Clarice Lispector (1920-1977) made her literary debut in 1943 with Perto do Coraao Selvagem (Near to the Wild Heart). My goal is to present the first development of "writing by ear" (a concept that would accompany her writing to the end) through an examination of an almost surreal, auditory presence which appears in the first paragraph of her first novel: "Amidst the clock, the typewriter and the silence there was an ear listening, large, pink, and dead." What might this "dead ear" mean? As paradoxical as it may seem, the image of this dead ear reminds us one of the most important inaugural scenes of Modern Art: the self-mutilation of Vincent van Gogh, on the night of December 23, 1888. We will see that the impact of Van Gogh's ear is in fact such within our cultural imaginary that it was even "reconstituted" in 2014 by German artist Diemut Strebe along with a team of scientists. What can this episode from the life of Van Gogh teach one about Lispector's writing by ear?

    What is conservation photography? I think of it as "nature photography with a mission." Conservation photographers photograph the natural world, animals and plants, and the people that threaten, protect or study wildlife and ecosystems - all with the goal of advocating for positive conservation outcomes.

    The Pier 9 Artists in Residence (AIR) program gives artists, makers, and fabricators a chance to work with us in our digital fabrication workshops at Autodesk. Our artists explore, create, and document cutting-edge projects, and share them with the DIY community.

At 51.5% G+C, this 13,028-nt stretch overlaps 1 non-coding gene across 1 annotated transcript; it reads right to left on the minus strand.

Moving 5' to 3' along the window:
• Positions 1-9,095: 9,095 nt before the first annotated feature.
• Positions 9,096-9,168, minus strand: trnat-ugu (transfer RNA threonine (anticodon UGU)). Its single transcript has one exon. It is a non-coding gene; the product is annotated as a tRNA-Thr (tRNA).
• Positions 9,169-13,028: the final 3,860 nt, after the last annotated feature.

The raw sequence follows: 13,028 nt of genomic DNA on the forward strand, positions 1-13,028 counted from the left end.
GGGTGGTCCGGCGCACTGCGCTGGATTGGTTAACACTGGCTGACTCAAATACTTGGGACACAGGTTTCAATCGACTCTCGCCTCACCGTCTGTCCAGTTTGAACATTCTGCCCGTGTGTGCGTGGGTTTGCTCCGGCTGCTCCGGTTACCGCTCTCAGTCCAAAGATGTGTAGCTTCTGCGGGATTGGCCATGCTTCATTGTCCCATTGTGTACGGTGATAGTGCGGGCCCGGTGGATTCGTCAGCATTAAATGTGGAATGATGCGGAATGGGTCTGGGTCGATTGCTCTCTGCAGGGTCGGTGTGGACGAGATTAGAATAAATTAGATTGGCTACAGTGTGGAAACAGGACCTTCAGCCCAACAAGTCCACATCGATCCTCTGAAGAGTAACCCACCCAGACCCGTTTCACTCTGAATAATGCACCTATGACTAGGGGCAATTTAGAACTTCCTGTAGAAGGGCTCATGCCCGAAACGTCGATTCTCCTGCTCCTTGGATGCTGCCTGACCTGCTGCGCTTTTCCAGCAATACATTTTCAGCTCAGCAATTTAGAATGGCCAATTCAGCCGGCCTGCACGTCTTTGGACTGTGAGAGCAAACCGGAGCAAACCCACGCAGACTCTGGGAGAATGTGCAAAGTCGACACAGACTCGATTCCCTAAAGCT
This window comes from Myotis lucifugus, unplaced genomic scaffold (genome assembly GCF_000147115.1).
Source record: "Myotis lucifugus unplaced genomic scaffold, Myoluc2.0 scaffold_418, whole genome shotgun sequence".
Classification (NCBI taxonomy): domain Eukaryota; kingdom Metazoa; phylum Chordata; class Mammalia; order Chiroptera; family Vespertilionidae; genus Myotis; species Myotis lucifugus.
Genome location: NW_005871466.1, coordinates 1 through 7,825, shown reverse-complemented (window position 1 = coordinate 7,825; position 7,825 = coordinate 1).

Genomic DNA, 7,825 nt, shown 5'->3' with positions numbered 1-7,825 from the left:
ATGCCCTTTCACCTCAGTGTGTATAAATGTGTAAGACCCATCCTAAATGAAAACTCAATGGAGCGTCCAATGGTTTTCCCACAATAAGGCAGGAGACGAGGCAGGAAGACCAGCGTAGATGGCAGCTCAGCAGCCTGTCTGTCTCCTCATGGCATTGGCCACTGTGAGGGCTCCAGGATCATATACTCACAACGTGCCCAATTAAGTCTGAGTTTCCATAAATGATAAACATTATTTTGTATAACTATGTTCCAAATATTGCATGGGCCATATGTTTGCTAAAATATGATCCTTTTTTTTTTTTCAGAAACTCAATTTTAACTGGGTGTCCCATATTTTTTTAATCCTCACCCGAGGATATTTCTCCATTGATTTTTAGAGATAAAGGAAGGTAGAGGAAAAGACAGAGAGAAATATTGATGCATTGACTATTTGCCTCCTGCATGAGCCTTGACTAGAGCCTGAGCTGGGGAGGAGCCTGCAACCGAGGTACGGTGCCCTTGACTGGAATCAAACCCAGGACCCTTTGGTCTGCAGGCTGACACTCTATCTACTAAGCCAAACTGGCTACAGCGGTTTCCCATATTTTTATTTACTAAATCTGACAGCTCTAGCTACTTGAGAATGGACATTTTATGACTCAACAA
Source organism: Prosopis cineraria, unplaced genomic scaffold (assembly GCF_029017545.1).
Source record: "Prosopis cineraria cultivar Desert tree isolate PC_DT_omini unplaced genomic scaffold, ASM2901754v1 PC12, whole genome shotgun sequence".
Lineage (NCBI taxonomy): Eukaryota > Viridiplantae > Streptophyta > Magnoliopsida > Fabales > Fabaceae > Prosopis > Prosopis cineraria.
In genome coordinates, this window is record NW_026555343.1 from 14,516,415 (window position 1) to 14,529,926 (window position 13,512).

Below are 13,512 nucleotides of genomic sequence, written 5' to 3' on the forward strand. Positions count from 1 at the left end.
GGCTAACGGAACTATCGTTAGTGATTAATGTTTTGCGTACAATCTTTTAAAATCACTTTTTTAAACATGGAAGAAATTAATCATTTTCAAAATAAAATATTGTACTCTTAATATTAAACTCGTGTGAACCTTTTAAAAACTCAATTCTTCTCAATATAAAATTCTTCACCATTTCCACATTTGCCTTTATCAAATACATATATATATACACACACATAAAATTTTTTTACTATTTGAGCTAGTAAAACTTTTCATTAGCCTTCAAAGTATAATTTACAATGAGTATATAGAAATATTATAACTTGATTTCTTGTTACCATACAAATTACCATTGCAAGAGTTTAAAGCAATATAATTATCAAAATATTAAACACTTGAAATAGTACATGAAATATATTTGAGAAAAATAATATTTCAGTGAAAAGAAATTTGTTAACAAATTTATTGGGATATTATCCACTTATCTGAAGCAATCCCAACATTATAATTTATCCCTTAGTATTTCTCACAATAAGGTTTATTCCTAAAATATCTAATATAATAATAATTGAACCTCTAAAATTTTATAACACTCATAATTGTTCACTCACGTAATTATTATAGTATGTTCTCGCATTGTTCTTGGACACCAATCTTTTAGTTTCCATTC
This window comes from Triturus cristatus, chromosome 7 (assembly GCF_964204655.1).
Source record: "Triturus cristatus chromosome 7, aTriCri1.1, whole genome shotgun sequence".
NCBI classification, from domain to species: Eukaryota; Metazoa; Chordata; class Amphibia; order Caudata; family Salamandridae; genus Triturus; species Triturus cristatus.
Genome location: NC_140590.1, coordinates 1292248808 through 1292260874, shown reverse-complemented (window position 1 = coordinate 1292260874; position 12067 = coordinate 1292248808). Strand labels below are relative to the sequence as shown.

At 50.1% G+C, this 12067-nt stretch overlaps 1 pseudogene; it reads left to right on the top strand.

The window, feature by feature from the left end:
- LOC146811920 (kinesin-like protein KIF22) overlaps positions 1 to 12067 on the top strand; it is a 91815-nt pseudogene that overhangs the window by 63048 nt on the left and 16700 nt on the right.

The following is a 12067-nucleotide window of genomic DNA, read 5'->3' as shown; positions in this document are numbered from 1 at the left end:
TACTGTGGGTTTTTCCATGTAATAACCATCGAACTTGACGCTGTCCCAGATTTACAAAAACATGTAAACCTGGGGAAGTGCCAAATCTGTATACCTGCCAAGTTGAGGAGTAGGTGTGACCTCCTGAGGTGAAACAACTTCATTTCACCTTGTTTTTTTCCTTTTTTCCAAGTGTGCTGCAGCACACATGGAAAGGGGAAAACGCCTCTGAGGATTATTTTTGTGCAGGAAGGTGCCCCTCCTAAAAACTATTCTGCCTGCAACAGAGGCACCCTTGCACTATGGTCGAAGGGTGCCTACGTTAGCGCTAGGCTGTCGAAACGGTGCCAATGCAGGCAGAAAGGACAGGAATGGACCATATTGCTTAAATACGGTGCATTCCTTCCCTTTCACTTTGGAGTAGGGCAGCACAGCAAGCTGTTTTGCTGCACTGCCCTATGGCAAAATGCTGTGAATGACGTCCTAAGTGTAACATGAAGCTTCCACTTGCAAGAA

Audium, the only theater of its kind in the world, is a space built in 1960 specifically for choreographing sound in space. Use of space as a compositional element in music has received wide attention for decades, especially among electronic and computer musicians. Shaff's contribution lies in his realization that, if one is truly serious about utilizing space in music, one must configure the performance environment in ways that are inconceivable in a typical concert hall. Shaff and McEachern created the AUDIUM theater as an interactive environment for the exploration of sound in space. AUDIUM enables Shaff to develop and produce his finely crafted compositions, utilizing the results of their research.
    Photos and videos of this evening


    The Stanford LASERs are sponsored by the Stanford Deans of Research; Engineering; Humanities & Sciences; Medicine; and Earth, Energy & Environmental Sciences; Continuing Studies; and the Office of Science Outreach.